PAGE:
Heavily armed and dressed in black from head to toe, an elite squad of balaclava-clad police commandos storm the homes of suspected Islamic extremists.
Officers arrested ten terror suspects in a series of dawn raids across France this morning in a nationwide crackdown a month after seven people were killed by an al Qaeda-inspired gunman.
The DCRI domestic intelligence service, supported by police commandos, struck in the southern towns of Marseille, Carpentras, Valence, and Pau, and also Roubaix, close to the Belgian border.
It follows the arrests of 19 people last week in the ongoing nationwide crackdown, ordered by Nicolas Sarkozy, that comes two weeks after police sharpshooters gunned down mass murderer Mohamed Merah.
The illusive terrorist was shot dead as he leapt from his apartment window in a blaze of gunfire after a 24-hour standoff with police after he killed three Jewish school children, a rabbi and three soldiers in a spate of attacks around Toulouse.
‘Those arrested have a similar profile to Mohamed Merah,’ a local police source said. ‘They are isolated individuals, who are self-radicalised.’
He said the suspects were tracked on Islamist forums expressing extreme views and said they were preparing to travel to areas including Afghanistan, Pakistan and the Sahel belt to wage jihad (holy war).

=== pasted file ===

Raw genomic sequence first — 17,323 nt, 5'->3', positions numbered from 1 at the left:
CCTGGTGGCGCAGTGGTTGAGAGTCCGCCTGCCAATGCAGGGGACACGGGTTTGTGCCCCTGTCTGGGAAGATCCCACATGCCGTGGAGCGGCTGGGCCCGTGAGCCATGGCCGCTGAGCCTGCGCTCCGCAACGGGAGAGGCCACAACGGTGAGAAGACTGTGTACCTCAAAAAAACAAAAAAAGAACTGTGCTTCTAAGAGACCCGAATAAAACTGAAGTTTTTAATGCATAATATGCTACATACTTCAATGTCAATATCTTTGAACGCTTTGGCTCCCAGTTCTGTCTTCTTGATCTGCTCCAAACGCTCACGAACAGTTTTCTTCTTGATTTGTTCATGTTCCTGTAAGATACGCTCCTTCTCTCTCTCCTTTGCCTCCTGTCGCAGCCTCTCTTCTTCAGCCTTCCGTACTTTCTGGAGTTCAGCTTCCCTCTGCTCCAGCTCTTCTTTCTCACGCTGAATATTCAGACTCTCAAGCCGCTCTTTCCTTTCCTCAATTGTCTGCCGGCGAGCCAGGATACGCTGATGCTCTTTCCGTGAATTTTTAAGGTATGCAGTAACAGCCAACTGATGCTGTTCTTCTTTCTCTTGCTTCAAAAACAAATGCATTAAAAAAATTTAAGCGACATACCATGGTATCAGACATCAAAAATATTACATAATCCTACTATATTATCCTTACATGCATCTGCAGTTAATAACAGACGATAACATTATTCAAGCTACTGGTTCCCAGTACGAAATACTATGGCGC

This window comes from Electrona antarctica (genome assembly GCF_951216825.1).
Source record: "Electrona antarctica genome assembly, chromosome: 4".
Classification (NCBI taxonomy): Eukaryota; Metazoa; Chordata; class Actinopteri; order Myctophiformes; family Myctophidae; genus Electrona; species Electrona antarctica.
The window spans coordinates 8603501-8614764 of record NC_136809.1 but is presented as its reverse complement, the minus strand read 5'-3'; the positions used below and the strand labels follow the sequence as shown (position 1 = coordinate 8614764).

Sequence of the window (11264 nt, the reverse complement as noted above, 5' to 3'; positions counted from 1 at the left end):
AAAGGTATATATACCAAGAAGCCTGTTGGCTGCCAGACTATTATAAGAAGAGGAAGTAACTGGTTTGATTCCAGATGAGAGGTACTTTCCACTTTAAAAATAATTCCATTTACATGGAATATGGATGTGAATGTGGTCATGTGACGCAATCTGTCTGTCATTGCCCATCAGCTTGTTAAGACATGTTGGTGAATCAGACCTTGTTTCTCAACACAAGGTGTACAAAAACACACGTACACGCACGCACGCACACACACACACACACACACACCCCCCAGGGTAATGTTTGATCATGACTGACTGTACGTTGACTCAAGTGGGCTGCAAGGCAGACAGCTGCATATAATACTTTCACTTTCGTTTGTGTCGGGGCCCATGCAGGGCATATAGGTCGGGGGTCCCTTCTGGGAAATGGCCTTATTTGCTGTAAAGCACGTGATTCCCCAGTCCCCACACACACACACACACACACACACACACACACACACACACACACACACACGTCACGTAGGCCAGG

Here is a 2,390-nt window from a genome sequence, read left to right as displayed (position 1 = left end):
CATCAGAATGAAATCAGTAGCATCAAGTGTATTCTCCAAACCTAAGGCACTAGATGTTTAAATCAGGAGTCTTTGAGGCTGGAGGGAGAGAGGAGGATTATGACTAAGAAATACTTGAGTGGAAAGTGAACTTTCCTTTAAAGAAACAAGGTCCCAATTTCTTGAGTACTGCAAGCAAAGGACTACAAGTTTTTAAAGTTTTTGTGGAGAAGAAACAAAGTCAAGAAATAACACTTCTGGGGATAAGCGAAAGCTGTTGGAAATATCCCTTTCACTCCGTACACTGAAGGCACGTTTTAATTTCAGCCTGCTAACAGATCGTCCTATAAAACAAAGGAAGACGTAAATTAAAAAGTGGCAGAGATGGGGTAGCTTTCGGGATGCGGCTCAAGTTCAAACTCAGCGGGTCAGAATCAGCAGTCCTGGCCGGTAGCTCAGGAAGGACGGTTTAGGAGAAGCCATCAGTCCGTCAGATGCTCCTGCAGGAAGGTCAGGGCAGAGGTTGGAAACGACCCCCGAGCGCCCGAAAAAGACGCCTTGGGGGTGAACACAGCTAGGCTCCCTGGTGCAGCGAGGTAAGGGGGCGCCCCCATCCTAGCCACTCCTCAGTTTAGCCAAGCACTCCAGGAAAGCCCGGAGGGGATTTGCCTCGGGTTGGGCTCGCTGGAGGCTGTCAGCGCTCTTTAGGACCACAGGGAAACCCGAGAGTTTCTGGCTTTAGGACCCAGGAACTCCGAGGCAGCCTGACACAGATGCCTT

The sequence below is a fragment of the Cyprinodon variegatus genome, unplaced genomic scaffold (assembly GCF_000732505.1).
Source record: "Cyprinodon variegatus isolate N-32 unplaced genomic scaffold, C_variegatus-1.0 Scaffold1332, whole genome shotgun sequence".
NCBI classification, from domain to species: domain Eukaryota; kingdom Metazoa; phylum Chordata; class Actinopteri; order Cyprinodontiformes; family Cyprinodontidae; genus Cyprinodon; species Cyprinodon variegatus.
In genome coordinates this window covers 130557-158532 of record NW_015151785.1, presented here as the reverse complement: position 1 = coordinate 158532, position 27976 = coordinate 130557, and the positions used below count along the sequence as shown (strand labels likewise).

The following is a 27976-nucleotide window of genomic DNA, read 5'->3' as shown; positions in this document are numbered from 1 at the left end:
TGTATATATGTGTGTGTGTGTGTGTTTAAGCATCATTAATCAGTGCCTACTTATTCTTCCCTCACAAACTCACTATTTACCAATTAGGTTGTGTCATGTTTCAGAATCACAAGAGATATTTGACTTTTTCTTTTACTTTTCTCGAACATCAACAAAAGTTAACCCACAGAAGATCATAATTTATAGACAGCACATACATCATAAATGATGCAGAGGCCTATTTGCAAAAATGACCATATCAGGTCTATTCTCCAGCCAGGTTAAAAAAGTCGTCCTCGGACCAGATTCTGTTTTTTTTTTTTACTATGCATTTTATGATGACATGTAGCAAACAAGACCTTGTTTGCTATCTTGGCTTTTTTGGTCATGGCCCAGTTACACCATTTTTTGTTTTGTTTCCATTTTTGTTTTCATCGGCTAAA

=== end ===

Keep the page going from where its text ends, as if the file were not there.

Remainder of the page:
Some of those arrested had already been and returned to France, the source said.
Sarkozy, who is facing an uphill task to be re-elected president in an April-May vote, has vowed to root out any form of militancy following Merah’s killing spree.
Thirteen of the 19 people arrested last Friday are alleged to have links to radical French Islamist group Forsane Alizza. They are being investigated on suspicion of terrorism, the Paris public prosecutor said on Tuesday.
Wednesday’s raids were not linked to either those arrests or the Merah attacks, the source said.
The Toulouse killings have lifted domestic security up the political agenda 2-1/2 weeks before the April 22 first-round vote and may have improved Sarkozy’s chances against Socialist rival Francois Hollande, who he trails in the polls.
Sarkozy, a former interior minister, has been accused by some opponents of capitalising on the Islamist threat for electoral purposes even though only 20 percent of voters consider it their main concern, surveys show.
Speaking on RTL radio, Hollande declined to be drawn on whether he thought the raids were politically driven.
‘If there are suspicions and risks, then they must be acted upon,’ Hollande said. ‘But why do it after a terrorist act? I am not questioning what is being done, but we could have done more before,’ he said.
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